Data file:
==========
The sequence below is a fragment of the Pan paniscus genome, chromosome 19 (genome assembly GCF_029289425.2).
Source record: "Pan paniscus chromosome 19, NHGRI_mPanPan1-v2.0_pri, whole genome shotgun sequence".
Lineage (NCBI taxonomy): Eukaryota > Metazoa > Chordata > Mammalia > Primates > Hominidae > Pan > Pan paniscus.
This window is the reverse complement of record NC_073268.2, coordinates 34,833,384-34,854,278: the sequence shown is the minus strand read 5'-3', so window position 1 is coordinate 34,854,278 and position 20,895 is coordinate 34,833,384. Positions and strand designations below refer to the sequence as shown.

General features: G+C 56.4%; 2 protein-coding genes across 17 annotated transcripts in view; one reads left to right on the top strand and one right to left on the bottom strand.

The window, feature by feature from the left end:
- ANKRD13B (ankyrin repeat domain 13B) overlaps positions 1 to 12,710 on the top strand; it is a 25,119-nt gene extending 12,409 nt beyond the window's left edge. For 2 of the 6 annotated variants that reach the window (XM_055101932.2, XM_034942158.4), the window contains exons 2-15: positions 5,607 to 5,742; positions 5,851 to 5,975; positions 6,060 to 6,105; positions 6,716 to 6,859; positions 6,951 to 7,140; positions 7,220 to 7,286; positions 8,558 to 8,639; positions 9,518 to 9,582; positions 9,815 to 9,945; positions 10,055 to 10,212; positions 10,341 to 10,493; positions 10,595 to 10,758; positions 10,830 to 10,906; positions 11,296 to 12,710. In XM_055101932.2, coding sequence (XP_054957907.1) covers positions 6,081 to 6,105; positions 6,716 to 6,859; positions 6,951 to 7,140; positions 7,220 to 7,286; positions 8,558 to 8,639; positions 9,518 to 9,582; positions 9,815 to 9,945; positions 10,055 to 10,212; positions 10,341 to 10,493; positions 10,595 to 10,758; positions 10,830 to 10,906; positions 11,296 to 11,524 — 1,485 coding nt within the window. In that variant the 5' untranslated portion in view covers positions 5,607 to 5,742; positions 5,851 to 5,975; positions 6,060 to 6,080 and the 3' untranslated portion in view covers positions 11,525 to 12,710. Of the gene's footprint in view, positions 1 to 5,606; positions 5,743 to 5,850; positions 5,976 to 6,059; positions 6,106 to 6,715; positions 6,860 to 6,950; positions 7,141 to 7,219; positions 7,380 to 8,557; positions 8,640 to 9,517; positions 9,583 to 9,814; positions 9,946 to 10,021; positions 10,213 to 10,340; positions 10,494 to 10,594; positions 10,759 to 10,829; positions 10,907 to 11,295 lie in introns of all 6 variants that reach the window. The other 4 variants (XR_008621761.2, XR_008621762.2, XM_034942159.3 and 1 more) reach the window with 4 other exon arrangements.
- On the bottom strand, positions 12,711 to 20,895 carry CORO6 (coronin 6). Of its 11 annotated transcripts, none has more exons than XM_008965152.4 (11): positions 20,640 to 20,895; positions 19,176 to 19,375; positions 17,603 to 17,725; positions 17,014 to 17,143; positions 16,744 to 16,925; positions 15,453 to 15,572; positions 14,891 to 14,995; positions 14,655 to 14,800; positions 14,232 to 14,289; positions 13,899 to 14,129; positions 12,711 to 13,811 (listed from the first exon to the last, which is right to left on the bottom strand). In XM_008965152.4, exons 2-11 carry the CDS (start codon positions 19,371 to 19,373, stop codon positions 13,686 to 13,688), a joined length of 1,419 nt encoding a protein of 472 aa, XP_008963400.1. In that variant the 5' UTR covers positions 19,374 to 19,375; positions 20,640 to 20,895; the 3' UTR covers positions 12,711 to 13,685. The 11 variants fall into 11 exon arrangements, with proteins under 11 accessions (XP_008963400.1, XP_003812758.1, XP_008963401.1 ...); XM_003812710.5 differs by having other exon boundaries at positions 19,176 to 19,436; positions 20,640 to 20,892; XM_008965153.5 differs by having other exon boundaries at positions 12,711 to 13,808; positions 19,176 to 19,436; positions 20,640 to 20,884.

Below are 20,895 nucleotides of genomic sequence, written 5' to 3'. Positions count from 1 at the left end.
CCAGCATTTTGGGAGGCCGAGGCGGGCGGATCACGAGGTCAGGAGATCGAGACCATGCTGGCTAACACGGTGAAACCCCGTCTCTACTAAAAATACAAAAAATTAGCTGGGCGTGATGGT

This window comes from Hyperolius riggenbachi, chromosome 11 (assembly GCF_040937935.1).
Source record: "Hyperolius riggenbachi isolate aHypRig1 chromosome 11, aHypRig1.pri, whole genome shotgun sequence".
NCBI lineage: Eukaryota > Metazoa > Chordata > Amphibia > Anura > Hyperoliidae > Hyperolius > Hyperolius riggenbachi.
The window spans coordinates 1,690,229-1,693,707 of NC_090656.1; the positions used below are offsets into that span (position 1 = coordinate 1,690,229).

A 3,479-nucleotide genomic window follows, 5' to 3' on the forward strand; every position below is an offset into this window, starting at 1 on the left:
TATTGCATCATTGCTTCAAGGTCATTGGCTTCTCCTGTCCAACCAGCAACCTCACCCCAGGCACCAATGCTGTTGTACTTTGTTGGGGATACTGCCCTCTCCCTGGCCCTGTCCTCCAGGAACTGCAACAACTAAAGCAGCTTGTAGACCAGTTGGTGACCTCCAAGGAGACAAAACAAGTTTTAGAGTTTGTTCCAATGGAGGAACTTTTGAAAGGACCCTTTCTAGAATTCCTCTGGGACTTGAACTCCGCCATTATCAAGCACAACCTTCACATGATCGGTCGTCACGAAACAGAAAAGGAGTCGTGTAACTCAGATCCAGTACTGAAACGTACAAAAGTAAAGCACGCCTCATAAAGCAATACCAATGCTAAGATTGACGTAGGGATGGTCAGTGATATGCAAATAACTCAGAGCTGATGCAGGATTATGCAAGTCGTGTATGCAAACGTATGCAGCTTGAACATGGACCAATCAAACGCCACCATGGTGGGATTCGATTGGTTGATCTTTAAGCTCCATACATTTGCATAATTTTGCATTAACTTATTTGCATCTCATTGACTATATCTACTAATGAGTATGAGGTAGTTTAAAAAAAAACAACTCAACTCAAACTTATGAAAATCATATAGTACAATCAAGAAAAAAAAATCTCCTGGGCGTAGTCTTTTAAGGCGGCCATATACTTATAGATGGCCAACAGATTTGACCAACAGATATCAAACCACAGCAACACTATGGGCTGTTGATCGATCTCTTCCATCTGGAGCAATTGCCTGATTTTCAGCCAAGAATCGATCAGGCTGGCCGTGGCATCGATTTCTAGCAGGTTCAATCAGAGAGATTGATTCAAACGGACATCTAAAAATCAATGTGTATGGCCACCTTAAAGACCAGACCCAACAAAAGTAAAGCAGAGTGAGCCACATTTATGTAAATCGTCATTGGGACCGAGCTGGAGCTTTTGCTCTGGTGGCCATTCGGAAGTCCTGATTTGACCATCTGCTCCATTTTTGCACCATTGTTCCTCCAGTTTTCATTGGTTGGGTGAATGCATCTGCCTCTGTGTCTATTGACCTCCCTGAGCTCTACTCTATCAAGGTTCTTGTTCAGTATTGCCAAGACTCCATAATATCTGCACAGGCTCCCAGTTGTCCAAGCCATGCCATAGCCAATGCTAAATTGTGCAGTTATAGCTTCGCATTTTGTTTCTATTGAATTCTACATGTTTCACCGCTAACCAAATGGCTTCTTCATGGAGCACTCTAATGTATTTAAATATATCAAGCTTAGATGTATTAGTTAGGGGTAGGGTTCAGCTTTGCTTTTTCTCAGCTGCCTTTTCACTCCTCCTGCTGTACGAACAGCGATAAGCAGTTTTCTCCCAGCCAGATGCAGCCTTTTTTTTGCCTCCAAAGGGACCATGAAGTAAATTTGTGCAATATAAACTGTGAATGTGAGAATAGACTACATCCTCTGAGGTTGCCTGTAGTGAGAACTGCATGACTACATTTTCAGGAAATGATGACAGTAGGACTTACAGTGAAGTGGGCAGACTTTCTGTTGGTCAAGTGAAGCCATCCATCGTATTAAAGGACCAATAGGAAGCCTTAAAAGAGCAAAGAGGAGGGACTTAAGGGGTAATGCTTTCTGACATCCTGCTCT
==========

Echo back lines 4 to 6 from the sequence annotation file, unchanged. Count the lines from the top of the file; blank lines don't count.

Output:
This window is the reverse complement of record NC_073268.2, coordinates 34,833,384-34,854,278: the sequence shown is the minus strand read 5'-3', so window position 1 is coordinate 34,854,278 and position 20,895 is coordinate 34,833,384. Positions and strand designations below refer to the sequence as shown.

General features: G+C 56.4%; 2 protein-coding genes across 17 annotated transcripts in view; one reads left to right on the top strand and one right to left on the bottom strand.

The window, feature by feature from the left end: